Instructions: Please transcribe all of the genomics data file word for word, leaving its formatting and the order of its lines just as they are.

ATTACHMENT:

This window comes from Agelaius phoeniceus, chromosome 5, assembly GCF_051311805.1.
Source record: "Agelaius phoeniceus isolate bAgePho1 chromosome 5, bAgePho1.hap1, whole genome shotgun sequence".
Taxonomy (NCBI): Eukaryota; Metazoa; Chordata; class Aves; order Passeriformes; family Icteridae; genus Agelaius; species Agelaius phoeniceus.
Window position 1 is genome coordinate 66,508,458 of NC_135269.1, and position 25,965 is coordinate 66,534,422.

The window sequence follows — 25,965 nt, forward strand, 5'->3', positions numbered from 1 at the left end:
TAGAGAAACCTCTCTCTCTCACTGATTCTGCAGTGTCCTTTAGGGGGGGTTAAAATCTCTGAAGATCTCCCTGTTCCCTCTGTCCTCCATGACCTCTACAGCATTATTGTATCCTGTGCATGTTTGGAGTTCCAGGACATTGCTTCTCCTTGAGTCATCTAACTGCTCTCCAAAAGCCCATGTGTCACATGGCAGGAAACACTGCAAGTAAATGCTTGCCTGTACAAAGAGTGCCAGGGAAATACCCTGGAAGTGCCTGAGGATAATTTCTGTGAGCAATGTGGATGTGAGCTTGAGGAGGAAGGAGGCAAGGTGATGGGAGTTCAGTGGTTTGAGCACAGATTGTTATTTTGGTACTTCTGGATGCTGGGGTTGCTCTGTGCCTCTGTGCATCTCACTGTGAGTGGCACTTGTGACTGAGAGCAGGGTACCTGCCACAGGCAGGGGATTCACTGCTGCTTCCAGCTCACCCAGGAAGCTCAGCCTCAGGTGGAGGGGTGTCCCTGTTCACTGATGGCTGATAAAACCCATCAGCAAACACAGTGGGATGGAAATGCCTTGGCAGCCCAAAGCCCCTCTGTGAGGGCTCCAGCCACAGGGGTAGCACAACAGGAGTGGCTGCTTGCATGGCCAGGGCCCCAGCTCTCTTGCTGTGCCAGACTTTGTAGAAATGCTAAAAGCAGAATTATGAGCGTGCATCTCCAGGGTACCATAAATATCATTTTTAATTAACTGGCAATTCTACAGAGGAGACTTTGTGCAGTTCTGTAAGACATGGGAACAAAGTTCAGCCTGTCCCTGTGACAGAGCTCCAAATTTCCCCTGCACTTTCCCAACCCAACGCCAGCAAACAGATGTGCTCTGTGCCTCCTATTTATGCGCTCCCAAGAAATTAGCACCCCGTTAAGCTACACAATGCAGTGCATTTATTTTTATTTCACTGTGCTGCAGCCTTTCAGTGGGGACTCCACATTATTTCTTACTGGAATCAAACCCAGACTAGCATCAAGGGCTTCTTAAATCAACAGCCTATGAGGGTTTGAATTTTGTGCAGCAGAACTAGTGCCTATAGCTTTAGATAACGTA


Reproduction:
This window comes from Agelaius phoeniceus, chromosome 5, assembly GCF_051311805.1.
Source record: "Agelaius phoeniceus isolate bAgePho1 chromosome 5, bAgePho1.hap1, whole genome shotgun sequence".
Taxonomy (NCBI): Eukaryota; Metazoa; Chordata; class Aves; order Passeriformes; family Icteridae; genus Agelaius; species Agelaius phoeniceus.
Window position 1 is genome coordinate 66,508,458 of NC_135269.1, and position 25,965 is coordinate 66,534,422.

The window sequence follows — 25,965 nt, forward strand, 5'->3', positions numbered from 1 at the left end:
TAGAGAAACCTCTCTCTCTCACTGATTCTGCAGTGTCCTTTAGGGGGGGTTAAAATCTCTGAAGATCTCCCTGTTCCCTCTGTCCTCCATGACCTCTACAGCATTATTGTATCCTGTGCATGTTTGGAGTTCCAGGACATTGCTTCTCCTTGAGTCATCTAACTGCTCTCCAAAAGCCCATGTGTCACATGGCAGGAAACACTGCAAGTAAATGCTTGCCTGTACAAAGAGTGCCAGGGAAATACCCTGGAAGTGCCTGAGGATAATTTCTGTGAGCAATGTGGATGTGAGCTTGAGGAGGAAGGAGGCAAGGTGATGGGAGTTCAGTGGTTTGAGCACAGATTGTTATTTTGGTACTTCTGGATGCTGGGGTTGCTCTGTGCCTCTGTGCATCTCACTGTGAGTGGCACTTGTGACTGAGAGCAGGGTACCTGCCACAGGCAGGGGATTCACTGCTGCTTCCAGCTCACCCAGGAAGCTCAGCCTCAGGTGGAGGGGTGTCCCTGTTCACTGATGGCTGATAAAACCCATCAGCAAACACAGTGGGATGGAAATGCCTTGGCAGCCCAAAGCCCCTCTGTGAGGGCTCCAGCCACAGGGGTAGCACAACAGGAGTGGCTGCTTGCATGGCCAGGGCCCCAGCTCTCTTGCTGTGCCAGACTTTGTAGAAATGCTAAAAGCAGAATTATGAGCGTGCATCTCCAGGGTACCATAAATATCATTTTTAATTAACTGGCAATTCTACAGAGGAGACTTTGTGCAGTTCTGTAAGACATGGGAACAAAGTTCAGCCTGTCCCTGTGACAGAGCTCCAAATTTCCCCTGCACTTTCCCAACCCAACGCCAGCAAACAGATGTGCTCTGTGCCTCCTATTTATGCGCTCCCAAGAAATTAGCACCCCGTTAAGCTACACAATGCAGTGCATTTATTTTTATTTCACTGTGCTGCAGCCTTTCAGTGGGGACTCCACATTATTTCTTACTGGAATCAAACCCAGACTAGCATCAAGGGCTTCTTAAATCAACAGCCTATGAGGGTTTGAATTTTGTGCAGCAGAACTAGTGCCTATAGCTTTAGATAACGTA